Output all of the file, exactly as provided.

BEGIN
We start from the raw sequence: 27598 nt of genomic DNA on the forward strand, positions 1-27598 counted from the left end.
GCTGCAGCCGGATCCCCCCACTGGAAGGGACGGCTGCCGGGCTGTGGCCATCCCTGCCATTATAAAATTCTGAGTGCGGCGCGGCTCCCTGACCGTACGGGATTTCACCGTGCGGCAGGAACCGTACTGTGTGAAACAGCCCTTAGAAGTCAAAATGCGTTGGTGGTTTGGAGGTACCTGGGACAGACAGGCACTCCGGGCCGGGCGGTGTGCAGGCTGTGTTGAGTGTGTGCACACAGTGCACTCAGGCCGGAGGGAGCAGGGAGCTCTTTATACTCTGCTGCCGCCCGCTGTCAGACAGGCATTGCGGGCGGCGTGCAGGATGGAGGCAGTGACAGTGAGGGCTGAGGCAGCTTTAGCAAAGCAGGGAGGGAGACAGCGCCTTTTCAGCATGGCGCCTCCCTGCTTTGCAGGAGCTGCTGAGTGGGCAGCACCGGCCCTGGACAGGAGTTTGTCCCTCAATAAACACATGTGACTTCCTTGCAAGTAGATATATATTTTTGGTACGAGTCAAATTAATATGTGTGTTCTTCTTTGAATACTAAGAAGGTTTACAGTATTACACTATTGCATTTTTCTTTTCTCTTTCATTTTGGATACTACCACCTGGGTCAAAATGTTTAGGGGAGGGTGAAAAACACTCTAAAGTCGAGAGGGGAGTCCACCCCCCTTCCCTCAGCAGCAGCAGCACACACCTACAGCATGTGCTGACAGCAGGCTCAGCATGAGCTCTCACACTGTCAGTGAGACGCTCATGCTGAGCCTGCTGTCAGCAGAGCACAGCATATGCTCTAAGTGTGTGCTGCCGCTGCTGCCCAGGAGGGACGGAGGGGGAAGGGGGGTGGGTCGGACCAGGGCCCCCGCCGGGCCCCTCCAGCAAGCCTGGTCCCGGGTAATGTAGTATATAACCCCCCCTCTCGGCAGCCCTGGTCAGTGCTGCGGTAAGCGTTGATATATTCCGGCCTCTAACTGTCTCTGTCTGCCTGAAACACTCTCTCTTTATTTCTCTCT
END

We start from the raw sequence: 27598 nt of genomic DNA on the forward strand, positions 1-27598 counted from the left end.
GCTGCAGCCGGATCCCCCCACTGGAAGGGACGGCTGCCGGGCTGTGGCCATCCCTGCCATTATAAAATTCTGAGTGCGGCGCGGCTCCCTGACCGTACGGGATTTCACCGTGCGGCAGGAACCGTACTGTGTGAAACAGCCCTTAGAAGTCAAAATGCGTTGGTGGTTTGGAGGTACCTGGGACAGACAGGCACTCCGGGCCGGGCGGTGTGCAGGCTGTGTTGAGTGTGTGCACACAGTGCACTCAGGCCGGAGGGAGCAGGGAGCTCTTTATACTCTGCTGCCGCCCGCTGTCAGACAGGCATTGCGGGCGGCGTGCAGGATGGAGGCAGTGACAGTGAGGGCTGAGGCAGCTTTAGCAAAGCAGGGAGGGAGACAGCGCCTTTTCAGCATGGCGCCTCCCTGCTTTGCAGGAGCTGCTGAGTGGGCAGCACCGGCCCTGGACAGGAGTTTGTCCCTCAATAAACACATGTGACTTCCTTGCAAGTAGATATATATTTTTGGTACGAGTCAAATTAATATGTGTGTTCTTCTTTGAATACTAAGAAGGTTTACAGTATTACACTATTGCATTTTTCTTTTCTCTTTCATTTTGGATACTACCACCTGGGTCAAAATGTTTAGGGGAGGGTGAAAAACACTCTAAAGTCGAGAGGGGAGTCCACCCCCCTTCCCTCAGCAGCAGCAGCACACACCTACAGCATGTGCTGACAGCAGGCTCAGCATGAGCTCTCACACTGTCAGTGAGACGCTCATGCTGAGCCTGCTGTCAGCAGAGCACAGCATATGCTCTAAGTGTGTGCTGCCGCTGCTGCCCAGGAGGGACGGAGGGGGAAGGGGGGTGGGTCGGACCAGGGCCCCCGCCGGGCCCCTCCAGCAAGCCTGGTCCCGGGTAATGTAGTATATAACCCCCCCTCTCGGCAGCCCTGGTCAGTGCTGCGGTAAGCGTTGATATATTCCGGCCTCTAACTGTCTCTGTCTGCCTGAAACACTCTCTCTTTATTTCTCTCT